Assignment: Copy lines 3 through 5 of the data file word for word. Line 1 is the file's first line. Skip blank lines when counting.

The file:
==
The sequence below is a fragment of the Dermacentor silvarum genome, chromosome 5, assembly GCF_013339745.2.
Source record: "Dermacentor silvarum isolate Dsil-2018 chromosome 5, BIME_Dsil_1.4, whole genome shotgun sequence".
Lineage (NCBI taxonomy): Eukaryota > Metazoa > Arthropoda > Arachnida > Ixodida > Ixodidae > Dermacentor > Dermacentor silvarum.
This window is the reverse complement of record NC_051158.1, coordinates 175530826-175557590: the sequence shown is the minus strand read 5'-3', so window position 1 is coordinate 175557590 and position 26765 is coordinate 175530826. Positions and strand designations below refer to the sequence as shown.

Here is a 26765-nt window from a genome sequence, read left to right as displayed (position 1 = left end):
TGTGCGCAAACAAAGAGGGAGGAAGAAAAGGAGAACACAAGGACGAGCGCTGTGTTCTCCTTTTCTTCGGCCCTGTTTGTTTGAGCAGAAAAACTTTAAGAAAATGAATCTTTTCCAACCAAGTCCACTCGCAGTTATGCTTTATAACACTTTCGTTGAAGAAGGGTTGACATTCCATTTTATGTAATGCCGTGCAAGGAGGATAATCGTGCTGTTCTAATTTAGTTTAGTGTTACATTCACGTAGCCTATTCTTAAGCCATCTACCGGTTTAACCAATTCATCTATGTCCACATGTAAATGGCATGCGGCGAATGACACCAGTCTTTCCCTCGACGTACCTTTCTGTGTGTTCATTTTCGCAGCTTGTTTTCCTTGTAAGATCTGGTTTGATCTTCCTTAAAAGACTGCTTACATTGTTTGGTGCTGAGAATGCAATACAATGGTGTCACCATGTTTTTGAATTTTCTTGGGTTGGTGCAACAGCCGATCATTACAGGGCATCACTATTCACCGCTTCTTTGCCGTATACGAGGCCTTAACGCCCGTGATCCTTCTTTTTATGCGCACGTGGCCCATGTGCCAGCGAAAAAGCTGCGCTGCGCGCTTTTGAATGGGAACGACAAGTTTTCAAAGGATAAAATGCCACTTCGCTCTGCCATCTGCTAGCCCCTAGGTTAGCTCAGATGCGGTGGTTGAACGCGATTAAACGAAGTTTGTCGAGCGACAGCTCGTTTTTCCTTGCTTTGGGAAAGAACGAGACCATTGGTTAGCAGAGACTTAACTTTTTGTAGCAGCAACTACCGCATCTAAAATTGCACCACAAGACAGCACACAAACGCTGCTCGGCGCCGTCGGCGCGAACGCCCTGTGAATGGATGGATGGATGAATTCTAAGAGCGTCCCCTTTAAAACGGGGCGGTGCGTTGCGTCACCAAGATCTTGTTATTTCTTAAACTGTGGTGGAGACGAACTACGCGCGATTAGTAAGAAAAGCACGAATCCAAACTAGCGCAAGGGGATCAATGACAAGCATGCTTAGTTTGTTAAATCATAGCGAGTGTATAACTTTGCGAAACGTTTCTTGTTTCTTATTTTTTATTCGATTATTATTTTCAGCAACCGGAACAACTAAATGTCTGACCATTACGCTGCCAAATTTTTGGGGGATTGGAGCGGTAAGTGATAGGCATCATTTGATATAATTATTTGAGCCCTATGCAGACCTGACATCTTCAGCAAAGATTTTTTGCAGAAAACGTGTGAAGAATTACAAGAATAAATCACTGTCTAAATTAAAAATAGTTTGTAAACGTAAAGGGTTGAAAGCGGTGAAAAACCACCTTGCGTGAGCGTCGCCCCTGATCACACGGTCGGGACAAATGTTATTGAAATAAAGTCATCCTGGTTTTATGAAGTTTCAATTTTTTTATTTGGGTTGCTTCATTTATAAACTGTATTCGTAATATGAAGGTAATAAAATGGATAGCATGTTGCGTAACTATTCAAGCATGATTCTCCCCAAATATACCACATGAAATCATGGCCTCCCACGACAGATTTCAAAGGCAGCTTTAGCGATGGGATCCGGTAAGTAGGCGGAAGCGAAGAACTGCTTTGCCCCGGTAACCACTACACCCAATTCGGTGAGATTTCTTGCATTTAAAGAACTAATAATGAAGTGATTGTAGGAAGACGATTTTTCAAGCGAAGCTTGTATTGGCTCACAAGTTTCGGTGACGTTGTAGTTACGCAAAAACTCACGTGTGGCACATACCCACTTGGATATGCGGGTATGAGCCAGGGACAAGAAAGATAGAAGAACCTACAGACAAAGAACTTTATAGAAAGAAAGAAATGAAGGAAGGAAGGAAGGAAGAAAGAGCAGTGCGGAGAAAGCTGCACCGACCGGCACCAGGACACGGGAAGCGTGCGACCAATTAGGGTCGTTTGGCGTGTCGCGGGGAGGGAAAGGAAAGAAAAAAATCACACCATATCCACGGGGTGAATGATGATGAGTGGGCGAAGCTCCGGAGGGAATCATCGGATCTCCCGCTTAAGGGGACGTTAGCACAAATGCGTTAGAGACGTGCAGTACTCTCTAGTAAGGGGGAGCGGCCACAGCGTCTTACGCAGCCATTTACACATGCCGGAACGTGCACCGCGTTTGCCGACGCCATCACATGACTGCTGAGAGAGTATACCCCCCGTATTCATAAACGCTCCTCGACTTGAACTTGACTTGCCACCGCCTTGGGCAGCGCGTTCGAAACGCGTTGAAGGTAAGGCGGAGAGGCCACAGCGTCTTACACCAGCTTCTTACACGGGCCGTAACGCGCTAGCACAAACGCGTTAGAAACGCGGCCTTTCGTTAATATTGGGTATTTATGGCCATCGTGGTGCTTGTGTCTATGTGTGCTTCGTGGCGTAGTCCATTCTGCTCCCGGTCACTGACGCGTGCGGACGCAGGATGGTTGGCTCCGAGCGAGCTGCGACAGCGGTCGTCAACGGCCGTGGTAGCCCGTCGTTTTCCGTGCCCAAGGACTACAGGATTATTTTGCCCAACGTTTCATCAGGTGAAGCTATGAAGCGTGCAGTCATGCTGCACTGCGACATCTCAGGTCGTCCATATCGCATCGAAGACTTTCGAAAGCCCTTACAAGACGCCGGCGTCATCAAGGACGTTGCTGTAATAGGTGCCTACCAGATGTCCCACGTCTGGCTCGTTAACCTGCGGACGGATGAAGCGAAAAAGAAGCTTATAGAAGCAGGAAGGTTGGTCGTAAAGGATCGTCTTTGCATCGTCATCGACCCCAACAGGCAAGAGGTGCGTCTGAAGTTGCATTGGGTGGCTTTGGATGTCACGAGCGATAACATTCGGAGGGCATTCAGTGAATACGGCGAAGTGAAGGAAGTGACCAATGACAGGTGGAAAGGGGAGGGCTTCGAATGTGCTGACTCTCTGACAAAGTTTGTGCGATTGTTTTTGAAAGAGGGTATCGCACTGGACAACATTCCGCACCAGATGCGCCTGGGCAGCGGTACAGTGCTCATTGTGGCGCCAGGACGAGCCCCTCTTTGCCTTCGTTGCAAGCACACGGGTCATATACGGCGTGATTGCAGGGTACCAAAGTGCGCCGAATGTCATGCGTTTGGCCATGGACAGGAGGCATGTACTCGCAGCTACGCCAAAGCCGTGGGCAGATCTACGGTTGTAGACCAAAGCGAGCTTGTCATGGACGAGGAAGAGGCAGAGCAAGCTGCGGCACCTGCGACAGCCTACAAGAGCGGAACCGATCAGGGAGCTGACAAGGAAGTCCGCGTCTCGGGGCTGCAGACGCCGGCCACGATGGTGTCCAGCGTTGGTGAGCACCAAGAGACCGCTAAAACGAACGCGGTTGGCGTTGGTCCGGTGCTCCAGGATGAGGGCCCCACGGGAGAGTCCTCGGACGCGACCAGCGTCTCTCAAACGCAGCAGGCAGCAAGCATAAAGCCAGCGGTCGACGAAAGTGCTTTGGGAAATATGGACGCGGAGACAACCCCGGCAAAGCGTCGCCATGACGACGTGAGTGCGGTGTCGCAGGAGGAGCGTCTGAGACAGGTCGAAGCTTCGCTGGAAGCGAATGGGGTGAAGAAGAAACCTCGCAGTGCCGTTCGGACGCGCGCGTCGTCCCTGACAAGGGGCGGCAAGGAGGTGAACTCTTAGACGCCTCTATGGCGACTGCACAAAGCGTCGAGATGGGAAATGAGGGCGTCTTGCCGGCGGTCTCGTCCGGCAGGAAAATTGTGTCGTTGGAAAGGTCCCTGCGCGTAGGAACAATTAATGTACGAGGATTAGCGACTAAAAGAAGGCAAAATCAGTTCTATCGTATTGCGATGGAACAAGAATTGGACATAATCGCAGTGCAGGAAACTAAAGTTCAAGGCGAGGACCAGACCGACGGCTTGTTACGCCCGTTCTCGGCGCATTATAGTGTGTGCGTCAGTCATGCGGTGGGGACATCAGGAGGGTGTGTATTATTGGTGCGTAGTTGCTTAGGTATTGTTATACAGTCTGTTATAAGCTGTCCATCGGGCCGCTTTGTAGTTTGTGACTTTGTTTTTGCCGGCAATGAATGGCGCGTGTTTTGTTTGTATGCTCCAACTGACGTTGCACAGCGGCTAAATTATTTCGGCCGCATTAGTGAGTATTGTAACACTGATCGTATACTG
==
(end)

Lineage (NCBI taxonomy): Eukaryota > Metazoa > Arthropoda > Arachnida > Ixodida > Ixodidae > Dermacentor > Dermacentor silvarum.
This window is the reverse complement of record NC_051158.1, coordinates 175530826-175557590: the sequence shown is the minus strand read 5'-3', so window position 1 is coordinate 175557590 and position 26765 is coordinate 175530826. Positions and strand designations below refer to the sequence as shown.

Here is a 26765-nt window from a genome sequence, read left to right as displayed (position 1 = left end):